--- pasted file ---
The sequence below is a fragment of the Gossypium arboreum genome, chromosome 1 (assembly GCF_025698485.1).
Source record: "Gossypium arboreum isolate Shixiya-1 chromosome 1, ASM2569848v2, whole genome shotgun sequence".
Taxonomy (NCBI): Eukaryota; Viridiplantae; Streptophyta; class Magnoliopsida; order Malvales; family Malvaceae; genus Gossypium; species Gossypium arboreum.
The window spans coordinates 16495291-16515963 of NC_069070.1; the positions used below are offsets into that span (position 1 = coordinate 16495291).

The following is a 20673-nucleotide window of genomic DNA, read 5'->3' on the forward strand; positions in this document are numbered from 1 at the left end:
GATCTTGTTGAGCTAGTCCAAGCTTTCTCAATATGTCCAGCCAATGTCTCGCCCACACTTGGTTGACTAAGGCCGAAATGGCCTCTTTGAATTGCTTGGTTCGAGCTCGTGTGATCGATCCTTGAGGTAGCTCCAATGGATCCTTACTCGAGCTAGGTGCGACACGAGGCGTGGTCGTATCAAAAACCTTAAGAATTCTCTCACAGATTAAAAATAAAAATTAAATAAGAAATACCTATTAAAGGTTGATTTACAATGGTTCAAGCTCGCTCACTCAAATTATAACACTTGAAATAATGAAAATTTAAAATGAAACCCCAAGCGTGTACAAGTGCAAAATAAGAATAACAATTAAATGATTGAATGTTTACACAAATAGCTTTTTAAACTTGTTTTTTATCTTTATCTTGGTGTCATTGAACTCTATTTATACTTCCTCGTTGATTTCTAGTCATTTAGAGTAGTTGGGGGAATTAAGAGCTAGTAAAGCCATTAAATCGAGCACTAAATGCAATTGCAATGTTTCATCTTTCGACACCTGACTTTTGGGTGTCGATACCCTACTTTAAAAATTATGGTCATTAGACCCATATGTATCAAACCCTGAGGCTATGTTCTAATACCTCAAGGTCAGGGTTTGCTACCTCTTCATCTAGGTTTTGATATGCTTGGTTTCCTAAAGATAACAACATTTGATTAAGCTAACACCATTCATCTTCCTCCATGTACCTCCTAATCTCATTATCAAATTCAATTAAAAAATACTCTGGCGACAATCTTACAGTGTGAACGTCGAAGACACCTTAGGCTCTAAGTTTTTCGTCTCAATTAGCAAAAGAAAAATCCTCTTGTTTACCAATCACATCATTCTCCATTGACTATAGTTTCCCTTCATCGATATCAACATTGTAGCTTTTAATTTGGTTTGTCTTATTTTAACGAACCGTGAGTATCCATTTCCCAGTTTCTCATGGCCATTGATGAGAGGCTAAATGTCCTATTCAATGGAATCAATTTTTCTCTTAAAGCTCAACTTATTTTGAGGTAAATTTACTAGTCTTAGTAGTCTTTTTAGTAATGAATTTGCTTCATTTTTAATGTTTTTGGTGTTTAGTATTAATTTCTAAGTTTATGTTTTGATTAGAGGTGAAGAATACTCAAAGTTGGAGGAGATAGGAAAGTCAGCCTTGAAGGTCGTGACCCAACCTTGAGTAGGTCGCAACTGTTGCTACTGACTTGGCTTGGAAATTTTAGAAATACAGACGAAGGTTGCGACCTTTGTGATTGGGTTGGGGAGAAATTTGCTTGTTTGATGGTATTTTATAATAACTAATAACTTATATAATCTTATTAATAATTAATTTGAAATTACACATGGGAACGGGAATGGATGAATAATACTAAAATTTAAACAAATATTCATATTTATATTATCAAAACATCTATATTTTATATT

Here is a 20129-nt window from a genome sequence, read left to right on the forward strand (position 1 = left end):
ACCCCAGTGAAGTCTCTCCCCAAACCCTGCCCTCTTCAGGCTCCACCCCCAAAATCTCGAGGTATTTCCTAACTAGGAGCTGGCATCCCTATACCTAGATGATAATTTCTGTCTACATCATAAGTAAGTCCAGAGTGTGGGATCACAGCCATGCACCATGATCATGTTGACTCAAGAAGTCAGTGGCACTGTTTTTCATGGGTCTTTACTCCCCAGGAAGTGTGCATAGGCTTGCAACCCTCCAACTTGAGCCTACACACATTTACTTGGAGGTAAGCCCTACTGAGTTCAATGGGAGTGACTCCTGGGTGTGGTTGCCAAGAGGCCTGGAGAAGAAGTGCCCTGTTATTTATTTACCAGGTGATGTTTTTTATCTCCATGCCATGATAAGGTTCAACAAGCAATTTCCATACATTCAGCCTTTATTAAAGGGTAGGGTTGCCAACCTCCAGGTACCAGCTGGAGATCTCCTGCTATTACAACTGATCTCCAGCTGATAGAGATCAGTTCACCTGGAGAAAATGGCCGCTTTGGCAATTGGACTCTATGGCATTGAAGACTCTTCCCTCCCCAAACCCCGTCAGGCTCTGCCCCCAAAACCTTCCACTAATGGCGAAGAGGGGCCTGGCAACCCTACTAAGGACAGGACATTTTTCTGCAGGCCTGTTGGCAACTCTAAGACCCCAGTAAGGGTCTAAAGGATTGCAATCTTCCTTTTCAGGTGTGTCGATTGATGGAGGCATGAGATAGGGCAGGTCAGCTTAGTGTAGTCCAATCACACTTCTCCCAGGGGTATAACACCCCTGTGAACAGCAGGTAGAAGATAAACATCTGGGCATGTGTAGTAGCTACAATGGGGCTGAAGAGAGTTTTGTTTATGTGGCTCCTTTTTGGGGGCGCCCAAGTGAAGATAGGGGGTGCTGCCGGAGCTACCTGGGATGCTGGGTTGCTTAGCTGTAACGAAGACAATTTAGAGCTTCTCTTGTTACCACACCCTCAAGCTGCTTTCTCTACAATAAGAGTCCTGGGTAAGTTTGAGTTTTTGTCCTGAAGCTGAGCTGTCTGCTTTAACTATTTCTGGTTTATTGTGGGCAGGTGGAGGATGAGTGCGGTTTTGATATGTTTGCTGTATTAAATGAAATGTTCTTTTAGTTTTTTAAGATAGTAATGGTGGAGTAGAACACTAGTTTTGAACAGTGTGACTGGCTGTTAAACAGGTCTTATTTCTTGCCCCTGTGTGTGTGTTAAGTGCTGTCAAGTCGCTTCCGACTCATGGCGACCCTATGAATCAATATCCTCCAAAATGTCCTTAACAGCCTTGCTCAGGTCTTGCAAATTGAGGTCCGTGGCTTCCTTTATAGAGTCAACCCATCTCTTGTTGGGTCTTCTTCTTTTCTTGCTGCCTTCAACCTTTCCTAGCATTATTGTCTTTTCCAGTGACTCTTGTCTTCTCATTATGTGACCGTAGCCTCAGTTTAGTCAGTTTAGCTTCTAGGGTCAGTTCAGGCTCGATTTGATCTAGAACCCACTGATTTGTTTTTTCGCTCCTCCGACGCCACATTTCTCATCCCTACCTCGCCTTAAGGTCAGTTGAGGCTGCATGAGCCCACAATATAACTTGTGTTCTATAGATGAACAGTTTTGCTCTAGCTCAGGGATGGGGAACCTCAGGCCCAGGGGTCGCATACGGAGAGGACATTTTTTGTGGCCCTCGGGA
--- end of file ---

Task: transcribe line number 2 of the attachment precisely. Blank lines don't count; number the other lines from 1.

Source record: "Gossypium arboreum isolate Shixiya-1 chromosome 1, ASM2569848v2, whole genome shotgun sequence".